Frederik Gregaard: As CEO of the Cardano Foundation, I have a very clear mission, which is to ensure the positive advancement of the Cardano protocol, while also contributing to the positive advancement of blockchain as a world-changing technology. However, for the year ahead I have a number of very specific goals.
I want to educate people on blockchain, especially proof-of-stake and its use cases. As the technology continues to move from the margins to the mainstream, blockchain education has never been more important to ensure adoption. A lack of understanding amongst stakeholders can affect adoption and growth, as well as regulation. This leads to another goal of mine, which is collaboration with regulators.
The blockchain sector will benefit from regulation in many ways, but it cannot come at the cost of innovation.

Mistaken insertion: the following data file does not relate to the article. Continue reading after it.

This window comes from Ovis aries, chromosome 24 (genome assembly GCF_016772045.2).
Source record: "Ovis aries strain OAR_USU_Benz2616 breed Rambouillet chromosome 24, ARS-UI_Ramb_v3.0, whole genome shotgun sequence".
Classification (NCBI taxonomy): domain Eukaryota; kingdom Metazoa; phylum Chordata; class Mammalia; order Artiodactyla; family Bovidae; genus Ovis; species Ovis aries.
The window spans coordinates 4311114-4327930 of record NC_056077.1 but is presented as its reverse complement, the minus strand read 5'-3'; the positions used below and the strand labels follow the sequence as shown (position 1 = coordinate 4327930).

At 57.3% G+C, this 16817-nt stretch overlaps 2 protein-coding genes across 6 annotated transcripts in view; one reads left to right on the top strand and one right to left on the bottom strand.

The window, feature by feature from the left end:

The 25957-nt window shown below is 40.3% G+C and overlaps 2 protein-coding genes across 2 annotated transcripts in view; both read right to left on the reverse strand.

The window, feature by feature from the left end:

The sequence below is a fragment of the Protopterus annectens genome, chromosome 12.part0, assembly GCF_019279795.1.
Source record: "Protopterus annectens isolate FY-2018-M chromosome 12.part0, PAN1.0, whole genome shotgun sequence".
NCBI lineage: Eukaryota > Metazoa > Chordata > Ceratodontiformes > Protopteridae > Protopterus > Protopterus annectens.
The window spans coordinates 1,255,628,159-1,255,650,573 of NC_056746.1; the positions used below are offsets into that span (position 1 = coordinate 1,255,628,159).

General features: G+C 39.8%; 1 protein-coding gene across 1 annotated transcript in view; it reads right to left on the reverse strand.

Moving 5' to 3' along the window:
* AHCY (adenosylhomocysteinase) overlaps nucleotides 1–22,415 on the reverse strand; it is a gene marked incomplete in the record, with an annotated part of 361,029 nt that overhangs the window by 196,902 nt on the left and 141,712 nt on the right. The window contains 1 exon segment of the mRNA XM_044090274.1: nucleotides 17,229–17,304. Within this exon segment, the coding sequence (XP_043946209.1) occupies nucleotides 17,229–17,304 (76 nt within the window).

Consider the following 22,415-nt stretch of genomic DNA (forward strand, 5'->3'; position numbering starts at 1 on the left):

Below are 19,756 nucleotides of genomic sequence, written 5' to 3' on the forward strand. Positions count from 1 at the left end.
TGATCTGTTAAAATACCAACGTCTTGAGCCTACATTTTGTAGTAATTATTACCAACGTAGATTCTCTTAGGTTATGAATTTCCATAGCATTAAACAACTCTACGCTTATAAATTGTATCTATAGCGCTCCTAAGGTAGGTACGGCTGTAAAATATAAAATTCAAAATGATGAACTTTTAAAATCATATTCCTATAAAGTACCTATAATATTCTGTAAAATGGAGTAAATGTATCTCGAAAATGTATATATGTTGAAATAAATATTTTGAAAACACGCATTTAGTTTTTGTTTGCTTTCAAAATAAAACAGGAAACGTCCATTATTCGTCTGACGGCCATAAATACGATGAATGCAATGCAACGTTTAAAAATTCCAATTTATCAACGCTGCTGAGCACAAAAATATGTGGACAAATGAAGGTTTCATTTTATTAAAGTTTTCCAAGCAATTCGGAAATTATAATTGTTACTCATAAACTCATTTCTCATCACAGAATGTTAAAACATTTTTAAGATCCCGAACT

I want to equip the Cardano Developer community with exciting decentralized solutions. That’s why we continue to provide our community with regular updates on the Cardano Developer Portal where developers can learn, share, and grow the Cardano ecosystem together. As of April, we have over 900 projects building on Cardano, an increase of almost 400 since the beginning of the year.
Growth of the ecosystem is fundamental and this is why I’m aiming to increase interoperability and scalability. Through this goal, we will enhance the usability of the protocol, advancing further towards our long-term goal of onboarding 50 banks or regulated entities.
These goals are underpinned by my final goal, which is to have a positive impact. Across the globe, we continue to see a lack of diversity and inclusion, while environmental concerns arguably remain the largest issue of our time. Working with our partners and those at the cusp of climate change solutions, we want to offer Cardano as a solution to global Environmental, Social, and Governance (ESG) challenges.